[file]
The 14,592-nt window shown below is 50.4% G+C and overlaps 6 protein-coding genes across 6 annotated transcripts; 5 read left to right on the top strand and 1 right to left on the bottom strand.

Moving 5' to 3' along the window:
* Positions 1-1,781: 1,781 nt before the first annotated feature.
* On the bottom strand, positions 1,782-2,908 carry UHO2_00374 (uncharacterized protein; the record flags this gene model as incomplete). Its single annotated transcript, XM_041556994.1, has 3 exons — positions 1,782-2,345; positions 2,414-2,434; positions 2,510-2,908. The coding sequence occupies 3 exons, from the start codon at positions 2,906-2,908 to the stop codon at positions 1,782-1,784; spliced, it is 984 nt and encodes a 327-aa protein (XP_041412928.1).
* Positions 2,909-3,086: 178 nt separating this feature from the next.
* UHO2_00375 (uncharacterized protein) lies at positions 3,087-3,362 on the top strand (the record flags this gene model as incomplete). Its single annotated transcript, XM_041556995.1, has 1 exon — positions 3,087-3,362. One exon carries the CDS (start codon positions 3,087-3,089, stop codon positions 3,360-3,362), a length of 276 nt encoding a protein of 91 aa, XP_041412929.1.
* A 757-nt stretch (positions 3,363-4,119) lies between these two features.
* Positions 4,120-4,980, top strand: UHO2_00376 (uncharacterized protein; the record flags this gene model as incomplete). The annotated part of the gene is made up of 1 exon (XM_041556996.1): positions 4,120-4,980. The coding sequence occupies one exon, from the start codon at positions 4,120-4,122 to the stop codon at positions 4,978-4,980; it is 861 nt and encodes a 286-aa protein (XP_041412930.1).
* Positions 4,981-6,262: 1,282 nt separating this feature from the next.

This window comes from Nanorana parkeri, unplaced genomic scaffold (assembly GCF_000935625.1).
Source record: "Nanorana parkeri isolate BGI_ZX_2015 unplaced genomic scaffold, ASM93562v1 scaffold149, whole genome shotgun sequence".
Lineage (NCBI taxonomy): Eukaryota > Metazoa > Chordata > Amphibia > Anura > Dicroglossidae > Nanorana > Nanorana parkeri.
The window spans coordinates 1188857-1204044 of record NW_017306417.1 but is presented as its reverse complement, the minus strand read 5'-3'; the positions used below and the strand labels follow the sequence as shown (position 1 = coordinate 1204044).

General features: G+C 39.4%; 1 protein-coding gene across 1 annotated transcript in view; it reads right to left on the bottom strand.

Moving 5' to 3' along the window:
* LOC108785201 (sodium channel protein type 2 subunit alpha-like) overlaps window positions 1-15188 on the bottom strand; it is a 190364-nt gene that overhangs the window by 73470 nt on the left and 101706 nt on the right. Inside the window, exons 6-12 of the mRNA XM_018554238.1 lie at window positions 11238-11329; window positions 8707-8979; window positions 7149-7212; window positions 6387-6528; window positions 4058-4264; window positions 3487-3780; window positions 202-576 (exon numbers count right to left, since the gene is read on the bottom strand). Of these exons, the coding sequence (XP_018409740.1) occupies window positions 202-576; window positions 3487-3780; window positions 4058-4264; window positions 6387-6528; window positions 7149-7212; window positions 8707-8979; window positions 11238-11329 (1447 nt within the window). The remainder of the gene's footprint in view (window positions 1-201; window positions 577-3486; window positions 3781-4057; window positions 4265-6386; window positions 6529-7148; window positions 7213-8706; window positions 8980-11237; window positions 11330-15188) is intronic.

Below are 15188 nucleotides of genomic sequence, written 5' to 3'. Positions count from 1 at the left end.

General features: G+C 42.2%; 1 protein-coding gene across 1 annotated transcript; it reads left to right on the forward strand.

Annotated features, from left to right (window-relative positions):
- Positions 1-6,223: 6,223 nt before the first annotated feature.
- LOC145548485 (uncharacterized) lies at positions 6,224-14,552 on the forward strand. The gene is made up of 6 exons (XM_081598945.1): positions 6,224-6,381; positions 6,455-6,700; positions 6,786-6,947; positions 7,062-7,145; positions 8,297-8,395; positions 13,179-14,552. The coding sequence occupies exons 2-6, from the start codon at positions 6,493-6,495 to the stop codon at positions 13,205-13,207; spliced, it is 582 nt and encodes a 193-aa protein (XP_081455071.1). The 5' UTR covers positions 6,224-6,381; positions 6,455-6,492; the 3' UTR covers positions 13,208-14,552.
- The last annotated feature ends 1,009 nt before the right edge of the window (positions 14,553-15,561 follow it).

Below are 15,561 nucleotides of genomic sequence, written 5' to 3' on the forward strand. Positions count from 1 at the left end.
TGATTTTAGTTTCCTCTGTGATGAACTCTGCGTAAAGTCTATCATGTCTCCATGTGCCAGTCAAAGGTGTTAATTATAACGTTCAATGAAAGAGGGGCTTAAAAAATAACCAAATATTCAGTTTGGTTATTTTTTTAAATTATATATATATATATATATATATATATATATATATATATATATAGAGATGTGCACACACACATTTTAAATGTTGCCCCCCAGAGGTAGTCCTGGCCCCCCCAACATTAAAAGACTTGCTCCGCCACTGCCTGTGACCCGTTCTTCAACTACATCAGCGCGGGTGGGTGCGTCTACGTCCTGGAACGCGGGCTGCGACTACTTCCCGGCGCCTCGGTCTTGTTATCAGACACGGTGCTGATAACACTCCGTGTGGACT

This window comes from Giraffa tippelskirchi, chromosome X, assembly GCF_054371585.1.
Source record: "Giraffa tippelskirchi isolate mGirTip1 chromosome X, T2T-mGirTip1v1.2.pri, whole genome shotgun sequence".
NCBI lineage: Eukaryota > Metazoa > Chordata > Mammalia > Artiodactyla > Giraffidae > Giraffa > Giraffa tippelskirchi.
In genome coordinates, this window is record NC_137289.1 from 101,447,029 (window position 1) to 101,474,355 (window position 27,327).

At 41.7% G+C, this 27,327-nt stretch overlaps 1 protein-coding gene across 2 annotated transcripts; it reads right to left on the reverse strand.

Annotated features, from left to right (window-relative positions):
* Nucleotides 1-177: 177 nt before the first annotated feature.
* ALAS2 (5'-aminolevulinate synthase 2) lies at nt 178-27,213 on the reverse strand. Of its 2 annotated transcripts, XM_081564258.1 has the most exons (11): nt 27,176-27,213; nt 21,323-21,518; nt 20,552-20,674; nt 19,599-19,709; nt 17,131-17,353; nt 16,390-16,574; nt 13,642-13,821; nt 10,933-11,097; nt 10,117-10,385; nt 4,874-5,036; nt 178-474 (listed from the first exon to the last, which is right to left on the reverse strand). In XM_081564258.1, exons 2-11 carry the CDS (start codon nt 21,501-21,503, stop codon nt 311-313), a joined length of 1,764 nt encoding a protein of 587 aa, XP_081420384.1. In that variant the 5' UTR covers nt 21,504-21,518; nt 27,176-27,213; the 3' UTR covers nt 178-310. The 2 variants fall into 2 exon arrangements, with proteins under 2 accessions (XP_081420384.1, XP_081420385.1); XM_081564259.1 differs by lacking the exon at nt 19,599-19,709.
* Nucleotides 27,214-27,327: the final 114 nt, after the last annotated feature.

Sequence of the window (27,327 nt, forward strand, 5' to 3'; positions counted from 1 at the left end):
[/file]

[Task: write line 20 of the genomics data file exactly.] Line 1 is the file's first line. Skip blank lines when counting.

- Positions 1-6,223: 6,223 nt before the first annotated feature.